(iv) We must search our own hearts. What are we about, ultimately? What thrills us profoundly? What saddens us? disgusts us? What forms and informs our commitments, our moods, our aspirations? What calls forth our sacrifice? What are we about finally?

(v) Lastly, we must assess all that we do in church life, from Board of Managers to Sunday School to Session. Does it all honour God by magnifying that Son whom he gave up to death and raised for us? Does it all honour God by magnifying that Son who has commissioned and equipped and charged this congregation as surely as he did the disciples, the first congregation?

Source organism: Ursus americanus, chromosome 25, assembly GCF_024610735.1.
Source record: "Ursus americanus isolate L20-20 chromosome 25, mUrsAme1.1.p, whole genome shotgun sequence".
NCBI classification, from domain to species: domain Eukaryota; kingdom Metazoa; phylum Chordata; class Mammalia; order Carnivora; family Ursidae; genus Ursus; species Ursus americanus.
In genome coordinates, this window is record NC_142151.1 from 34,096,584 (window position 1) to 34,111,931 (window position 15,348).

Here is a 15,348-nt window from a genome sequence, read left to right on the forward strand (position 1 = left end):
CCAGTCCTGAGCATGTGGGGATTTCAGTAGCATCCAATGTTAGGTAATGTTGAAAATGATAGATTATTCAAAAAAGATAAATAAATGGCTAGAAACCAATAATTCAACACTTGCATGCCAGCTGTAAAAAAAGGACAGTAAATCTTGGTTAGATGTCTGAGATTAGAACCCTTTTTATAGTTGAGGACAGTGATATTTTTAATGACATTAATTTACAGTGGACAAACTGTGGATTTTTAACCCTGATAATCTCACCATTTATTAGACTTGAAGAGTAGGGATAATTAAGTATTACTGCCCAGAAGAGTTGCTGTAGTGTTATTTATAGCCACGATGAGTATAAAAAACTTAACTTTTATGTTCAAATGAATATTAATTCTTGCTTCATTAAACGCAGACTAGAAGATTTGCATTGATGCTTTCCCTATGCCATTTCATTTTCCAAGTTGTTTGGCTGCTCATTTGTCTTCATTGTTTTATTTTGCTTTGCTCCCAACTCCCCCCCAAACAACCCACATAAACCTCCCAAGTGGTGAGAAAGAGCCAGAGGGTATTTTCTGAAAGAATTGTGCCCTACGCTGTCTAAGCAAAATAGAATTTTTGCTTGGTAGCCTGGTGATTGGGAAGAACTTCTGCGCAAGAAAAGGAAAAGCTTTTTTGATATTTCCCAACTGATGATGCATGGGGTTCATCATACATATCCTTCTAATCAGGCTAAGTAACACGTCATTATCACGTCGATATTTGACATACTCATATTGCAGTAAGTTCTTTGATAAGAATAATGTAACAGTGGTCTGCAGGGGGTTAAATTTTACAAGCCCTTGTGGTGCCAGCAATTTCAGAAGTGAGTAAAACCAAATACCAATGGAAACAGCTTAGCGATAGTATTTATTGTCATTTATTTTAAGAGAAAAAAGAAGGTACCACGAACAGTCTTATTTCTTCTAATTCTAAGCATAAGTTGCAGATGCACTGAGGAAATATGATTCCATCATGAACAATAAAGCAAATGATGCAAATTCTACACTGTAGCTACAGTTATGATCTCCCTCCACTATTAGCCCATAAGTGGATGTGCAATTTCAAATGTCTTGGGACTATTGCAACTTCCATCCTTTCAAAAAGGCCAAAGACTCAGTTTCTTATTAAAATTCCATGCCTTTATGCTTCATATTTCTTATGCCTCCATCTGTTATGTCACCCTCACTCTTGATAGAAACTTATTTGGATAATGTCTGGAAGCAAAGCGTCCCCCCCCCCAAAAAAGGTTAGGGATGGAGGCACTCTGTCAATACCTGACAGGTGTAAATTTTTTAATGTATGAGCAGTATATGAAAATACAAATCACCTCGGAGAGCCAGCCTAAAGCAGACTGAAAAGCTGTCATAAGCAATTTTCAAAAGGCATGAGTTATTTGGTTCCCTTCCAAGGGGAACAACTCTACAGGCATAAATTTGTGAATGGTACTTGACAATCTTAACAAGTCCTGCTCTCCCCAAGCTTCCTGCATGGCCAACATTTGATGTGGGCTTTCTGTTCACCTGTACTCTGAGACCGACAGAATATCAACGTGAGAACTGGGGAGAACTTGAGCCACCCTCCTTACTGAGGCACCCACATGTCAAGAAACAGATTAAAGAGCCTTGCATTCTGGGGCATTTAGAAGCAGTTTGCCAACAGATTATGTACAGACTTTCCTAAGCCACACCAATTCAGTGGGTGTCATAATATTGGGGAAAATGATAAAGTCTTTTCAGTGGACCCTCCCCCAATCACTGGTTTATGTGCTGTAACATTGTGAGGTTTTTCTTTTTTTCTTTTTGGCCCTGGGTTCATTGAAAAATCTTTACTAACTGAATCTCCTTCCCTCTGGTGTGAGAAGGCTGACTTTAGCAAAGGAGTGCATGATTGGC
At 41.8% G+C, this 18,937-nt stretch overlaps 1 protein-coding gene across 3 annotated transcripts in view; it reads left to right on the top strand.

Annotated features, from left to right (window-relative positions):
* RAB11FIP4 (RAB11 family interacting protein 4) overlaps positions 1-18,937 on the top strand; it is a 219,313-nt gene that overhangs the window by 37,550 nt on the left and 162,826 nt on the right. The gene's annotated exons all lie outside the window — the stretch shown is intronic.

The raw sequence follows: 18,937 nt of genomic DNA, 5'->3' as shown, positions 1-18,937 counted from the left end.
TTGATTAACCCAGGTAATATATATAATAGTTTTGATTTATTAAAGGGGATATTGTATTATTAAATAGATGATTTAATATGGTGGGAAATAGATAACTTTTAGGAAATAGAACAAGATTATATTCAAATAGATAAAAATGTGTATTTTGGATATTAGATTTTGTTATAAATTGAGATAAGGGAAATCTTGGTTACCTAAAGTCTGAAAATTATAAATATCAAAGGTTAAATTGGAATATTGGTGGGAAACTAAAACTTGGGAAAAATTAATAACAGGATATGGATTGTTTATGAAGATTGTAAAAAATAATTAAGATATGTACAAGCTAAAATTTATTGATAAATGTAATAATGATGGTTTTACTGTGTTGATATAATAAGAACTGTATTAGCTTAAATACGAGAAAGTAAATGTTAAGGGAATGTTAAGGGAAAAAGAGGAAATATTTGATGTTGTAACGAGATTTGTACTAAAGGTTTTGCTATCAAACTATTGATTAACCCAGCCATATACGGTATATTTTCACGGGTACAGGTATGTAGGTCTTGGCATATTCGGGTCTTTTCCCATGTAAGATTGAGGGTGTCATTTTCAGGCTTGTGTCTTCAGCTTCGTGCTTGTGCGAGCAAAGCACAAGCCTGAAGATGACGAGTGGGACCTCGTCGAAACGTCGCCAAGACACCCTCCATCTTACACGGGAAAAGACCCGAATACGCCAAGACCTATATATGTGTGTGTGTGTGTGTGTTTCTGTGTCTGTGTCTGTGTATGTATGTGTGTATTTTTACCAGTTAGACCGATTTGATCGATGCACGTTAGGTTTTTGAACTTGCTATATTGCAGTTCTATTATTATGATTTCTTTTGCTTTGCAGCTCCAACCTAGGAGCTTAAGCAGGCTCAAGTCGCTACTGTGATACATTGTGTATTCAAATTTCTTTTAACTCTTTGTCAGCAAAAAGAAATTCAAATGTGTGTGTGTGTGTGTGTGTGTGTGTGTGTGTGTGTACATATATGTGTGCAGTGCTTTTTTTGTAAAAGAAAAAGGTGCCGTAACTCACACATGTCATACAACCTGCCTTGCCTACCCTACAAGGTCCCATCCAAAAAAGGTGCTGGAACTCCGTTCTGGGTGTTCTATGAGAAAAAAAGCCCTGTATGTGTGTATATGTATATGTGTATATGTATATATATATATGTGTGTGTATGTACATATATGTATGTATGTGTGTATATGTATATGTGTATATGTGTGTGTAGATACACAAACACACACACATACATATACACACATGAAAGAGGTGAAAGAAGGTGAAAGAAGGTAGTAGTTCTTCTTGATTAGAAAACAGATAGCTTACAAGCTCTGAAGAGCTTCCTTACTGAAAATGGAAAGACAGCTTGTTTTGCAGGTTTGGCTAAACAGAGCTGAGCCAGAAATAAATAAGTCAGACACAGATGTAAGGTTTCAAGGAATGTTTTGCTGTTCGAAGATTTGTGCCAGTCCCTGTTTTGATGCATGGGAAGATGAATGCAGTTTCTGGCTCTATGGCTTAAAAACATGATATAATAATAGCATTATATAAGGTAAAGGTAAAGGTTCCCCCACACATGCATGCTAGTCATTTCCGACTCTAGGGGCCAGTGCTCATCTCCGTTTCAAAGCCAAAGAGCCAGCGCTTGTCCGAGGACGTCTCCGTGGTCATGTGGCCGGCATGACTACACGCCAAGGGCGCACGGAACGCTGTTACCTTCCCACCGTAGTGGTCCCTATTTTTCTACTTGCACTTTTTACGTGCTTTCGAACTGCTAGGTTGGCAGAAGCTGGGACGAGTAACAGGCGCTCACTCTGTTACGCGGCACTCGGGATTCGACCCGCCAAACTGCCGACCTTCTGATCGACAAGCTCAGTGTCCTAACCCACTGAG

When the fearful disciples discerned the risen Lord in their midst, their fear evaporated and their hearts rejoiced. For myself, and for you as well, I want always to discern the selfsame Lord, know the same release, and manifest the same joy.

Victor Shepherd
March 2008